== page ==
Varieties, varieties, varieties — discover your favorite Hong Kong dish in Seoul

Hong Kong cuisine is one that offers something for everyone.
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By Joan Park |
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Hong Kong cuisine has been bridging the east and west in its delicate and justifiably famous world of flavors. Incorporating an impressive variety of fresh ingredients and cooking methods it is certainly one that offers something for everyone, remaining the favorite of millions of people. Check out our list of places in Seoul offering delicious Hong Kong eats and discover your favorite dish.

Restaurants, Cafés

Noon Time Hong Kong (Oh Hoo Hong Kong)

icon-location-pin Dongjak-gu

In February of 2017, Seoul saw the introduction of Oh Hoo Hong Kong, a café dedicated to providing its customers with some delicious pineapple buns, their main menu item. ‘Oh Hoo’, which means noon time in Korean, refers to the time the golden buns are freshly out of the oven and available for purchase. The pineapple bun comes either plain or with a slice of Anchor Butter.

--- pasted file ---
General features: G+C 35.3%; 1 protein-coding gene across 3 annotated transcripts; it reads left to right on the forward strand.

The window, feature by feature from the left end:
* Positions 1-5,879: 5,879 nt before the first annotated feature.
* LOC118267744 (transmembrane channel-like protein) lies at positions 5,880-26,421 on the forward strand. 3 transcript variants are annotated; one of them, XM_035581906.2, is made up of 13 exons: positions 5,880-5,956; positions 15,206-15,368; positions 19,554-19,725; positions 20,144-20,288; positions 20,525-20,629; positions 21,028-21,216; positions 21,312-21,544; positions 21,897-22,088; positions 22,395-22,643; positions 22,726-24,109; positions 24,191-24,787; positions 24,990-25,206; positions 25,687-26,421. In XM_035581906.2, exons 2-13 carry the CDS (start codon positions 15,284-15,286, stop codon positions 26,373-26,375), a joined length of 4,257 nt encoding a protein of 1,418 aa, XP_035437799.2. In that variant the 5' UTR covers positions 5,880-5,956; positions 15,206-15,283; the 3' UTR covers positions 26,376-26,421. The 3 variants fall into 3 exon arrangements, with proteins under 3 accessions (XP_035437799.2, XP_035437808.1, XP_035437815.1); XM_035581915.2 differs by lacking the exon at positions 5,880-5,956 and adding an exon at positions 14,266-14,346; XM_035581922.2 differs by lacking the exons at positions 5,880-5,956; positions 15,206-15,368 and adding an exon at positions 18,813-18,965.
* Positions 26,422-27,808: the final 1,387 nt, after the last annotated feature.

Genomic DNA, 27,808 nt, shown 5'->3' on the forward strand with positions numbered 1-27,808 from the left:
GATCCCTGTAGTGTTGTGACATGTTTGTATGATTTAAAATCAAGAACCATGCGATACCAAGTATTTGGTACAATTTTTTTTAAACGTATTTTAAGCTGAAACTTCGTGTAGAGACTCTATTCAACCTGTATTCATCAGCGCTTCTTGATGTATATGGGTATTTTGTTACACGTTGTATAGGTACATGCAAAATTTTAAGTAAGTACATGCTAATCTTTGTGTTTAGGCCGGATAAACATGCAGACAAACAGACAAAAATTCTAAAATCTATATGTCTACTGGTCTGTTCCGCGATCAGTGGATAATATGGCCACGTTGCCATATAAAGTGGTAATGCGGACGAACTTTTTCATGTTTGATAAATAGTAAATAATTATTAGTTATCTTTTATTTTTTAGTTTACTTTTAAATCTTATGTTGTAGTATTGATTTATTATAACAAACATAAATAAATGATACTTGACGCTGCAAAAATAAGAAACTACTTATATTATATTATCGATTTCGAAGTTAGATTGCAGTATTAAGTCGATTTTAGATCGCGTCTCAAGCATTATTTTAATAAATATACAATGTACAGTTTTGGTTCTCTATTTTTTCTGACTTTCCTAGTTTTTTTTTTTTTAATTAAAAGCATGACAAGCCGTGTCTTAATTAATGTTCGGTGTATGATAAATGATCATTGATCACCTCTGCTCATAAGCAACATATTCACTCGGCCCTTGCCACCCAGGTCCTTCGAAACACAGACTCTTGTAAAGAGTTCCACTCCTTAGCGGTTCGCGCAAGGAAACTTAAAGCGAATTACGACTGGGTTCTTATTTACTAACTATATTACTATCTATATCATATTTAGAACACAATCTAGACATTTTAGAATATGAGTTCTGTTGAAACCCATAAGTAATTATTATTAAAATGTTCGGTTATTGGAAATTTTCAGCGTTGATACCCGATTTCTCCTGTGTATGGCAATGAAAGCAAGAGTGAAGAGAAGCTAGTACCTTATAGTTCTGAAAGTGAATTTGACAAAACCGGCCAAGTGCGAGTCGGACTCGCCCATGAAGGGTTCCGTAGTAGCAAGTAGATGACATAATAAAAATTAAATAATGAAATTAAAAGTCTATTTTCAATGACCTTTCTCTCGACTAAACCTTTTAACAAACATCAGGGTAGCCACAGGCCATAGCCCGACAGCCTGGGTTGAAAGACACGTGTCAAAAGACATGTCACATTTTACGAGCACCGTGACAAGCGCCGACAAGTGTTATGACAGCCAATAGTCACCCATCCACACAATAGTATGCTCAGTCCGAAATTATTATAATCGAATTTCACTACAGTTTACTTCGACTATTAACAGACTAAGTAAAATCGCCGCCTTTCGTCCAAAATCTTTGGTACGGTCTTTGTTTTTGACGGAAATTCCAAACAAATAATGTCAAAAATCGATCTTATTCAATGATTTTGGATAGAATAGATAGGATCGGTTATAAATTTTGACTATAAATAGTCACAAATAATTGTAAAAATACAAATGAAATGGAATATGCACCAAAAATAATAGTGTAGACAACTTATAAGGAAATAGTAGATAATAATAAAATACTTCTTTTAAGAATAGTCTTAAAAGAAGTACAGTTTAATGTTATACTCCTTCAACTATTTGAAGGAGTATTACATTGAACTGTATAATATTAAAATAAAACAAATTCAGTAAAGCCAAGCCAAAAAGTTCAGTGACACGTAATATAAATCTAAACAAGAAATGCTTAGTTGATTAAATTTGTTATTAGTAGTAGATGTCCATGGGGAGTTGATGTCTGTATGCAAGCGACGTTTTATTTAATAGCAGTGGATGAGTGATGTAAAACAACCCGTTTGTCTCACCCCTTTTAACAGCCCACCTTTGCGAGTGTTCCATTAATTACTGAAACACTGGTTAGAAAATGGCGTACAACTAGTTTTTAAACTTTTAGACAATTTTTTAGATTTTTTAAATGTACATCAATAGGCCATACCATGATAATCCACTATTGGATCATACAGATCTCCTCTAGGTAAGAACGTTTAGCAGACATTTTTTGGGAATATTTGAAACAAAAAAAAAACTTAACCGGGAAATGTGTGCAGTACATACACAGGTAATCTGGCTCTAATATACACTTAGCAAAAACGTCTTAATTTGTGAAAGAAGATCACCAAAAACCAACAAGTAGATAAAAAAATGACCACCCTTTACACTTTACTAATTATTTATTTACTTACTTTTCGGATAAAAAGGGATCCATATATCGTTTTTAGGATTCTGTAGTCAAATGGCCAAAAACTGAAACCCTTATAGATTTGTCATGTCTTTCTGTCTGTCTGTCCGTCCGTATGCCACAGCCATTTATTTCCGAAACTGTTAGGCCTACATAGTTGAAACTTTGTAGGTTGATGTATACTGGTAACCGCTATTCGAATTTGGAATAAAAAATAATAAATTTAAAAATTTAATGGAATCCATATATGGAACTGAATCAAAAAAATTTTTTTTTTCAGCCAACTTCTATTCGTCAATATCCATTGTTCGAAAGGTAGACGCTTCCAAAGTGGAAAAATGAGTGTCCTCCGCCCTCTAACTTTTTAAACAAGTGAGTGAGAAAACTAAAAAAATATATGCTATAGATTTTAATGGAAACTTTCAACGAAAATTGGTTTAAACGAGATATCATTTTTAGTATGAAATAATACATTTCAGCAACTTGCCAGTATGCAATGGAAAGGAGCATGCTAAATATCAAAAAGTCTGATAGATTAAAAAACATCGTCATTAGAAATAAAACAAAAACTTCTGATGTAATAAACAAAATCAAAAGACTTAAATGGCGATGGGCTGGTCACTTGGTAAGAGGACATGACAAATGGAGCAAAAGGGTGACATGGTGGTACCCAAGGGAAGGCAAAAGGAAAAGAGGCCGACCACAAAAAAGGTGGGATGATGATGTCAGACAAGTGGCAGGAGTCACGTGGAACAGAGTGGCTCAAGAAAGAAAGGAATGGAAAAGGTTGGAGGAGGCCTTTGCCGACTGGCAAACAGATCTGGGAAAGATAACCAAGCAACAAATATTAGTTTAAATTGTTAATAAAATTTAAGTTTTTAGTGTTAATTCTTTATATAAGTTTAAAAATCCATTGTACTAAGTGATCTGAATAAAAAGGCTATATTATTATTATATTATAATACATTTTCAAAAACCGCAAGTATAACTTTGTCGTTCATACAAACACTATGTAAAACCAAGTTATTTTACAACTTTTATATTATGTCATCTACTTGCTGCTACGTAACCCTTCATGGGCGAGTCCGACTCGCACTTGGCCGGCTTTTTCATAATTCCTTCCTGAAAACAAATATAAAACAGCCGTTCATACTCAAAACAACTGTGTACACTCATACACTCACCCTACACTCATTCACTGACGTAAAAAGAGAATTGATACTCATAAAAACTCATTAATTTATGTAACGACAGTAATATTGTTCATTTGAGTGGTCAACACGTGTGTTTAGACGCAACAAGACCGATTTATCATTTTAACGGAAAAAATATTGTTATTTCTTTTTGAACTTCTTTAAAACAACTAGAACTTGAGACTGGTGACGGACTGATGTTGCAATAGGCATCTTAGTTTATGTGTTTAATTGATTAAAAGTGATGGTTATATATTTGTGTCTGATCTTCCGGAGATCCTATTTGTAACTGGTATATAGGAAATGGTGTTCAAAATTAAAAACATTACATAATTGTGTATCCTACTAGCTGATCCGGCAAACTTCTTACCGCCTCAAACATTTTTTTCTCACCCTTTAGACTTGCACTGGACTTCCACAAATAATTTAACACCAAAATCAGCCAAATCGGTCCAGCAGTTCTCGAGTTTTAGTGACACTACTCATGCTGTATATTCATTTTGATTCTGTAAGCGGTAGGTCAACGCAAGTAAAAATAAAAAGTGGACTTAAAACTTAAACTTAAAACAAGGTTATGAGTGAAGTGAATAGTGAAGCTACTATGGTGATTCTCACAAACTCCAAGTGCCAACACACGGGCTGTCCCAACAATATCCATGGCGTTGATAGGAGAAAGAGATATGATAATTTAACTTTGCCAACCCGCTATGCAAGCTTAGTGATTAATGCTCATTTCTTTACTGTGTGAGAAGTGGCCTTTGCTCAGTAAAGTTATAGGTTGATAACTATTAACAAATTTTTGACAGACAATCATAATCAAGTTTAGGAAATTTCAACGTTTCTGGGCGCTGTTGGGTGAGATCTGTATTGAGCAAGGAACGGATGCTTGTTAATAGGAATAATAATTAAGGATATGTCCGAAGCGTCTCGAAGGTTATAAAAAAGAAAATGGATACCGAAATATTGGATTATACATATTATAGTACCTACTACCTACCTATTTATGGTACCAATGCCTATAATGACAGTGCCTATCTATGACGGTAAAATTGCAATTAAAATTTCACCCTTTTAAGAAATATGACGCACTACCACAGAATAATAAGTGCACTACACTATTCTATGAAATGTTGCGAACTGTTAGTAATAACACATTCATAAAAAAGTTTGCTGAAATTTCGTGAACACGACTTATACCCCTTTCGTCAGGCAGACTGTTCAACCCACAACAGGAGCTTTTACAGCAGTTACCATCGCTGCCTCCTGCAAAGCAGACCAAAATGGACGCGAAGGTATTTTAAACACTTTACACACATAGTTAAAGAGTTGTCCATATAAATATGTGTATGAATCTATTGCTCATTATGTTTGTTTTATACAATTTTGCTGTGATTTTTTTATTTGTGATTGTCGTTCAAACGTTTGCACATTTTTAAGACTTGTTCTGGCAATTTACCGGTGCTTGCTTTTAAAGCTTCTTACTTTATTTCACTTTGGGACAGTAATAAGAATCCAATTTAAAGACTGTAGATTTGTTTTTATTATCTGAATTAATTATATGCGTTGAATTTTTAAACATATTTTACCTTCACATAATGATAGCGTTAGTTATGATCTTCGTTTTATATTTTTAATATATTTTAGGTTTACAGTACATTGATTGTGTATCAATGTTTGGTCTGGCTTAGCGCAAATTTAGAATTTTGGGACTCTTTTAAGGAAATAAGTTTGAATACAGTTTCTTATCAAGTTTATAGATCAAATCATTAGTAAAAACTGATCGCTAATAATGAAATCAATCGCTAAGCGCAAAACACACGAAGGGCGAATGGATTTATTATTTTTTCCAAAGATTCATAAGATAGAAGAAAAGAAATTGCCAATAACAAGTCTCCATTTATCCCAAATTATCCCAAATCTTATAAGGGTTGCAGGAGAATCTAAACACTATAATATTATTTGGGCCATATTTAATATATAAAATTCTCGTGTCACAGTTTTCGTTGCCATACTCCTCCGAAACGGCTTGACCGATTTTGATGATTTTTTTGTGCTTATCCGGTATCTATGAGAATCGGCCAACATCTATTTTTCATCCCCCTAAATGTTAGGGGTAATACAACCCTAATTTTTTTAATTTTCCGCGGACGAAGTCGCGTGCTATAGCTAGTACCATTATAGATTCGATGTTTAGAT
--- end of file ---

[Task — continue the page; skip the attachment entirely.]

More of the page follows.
Restaurants

Limgagi

icon-location-pin Mapo-gu

Cut in small pieces (as a Cantonese roast duck is usually served), the meat isn’t very oily yet extremely tender. Savory, sweet and medicinal flavors created with soy sauce, Shaoxing wine, garlic and ginger and five-spices are quite intense and mouth-watering.
The skin is not as crispy as what you get on a Peking duck, but while tasting the meat, you probably won’t be missing anything — with the skin still attached to the meat, the textures are just satisfying and comforting.

Time Out says
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Restaurants

MongJungIn

icon-location-pin Gwanak-gu

The ‘Malaxiangguo’ (aka the spicy numbing stir-fry pot) was a very impressive dish. Using mala sauce as the base, there was an intense mix of spices and flavors. The tofu skin noodles had a tender texture, while the various seafood and vegetables all exerted their distinguished flavors. MongJungIn is one of those places that are perfect for the infamous 2-cha (second round), as they have great food to be paired with some alcohol, even a variety of Kaoliang for those who dare.

Time Out says
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